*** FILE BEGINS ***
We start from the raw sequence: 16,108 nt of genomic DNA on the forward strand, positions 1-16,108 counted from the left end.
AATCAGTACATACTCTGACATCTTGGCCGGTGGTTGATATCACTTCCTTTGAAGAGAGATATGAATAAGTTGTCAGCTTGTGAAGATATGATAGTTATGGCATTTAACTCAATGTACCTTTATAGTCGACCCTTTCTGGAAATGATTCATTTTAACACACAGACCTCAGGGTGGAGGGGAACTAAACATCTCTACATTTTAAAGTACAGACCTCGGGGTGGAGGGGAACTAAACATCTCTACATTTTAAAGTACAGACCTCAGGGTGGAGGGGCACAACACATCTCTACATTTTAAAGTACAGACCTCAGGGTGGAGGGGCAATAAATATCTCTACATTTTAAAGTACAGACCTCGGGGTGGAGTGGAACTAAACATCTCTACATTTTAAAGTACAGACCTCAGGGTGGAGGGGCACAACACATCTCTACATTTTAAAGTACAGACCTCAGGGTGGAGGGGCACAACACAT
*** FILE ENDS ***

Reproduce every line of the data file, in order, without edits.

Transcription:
We start from the raw sequence: 16,108 nt of genomic DNA on the forward strand, positions 1-16,108 counted from the left end.
AATCAGTACATACTCTGACATCTTGGCCGGTGGTTGATATCACTTCCTTTGAAGAGAGATATGAATAAGTTGTCAGCTTGTGAAGATATGATAGTTATGGCATTTAACTCAATGTACCTTTATAGTCGACCCTTTCTGGAAATGATTCATTTTAACACACAGACCTCAGGGTGGAGGGGAACTAAACATCTCTACATTTTAAAGTACAGACCTCGGGGTGGAGGGGAACTAAACATCTCTACATTTTAAAGTACAGACCTCAGGGTGGAGGGGCACAACACATCTCTACATTTTAAAGTACAGACCTCAGGGTGGAGGGGCAATAAATATCTCTACATTTTAAAGTACAGACCTCGGGGTGGAGTGGAACTAAACATCTCTACATTTTAAAGTACAGACCTCAGGGTGGAGGGGCACAACACATCTCTACATTTTAAAGTACAGACCTCAGGGTGGAGGGGCACAACACAT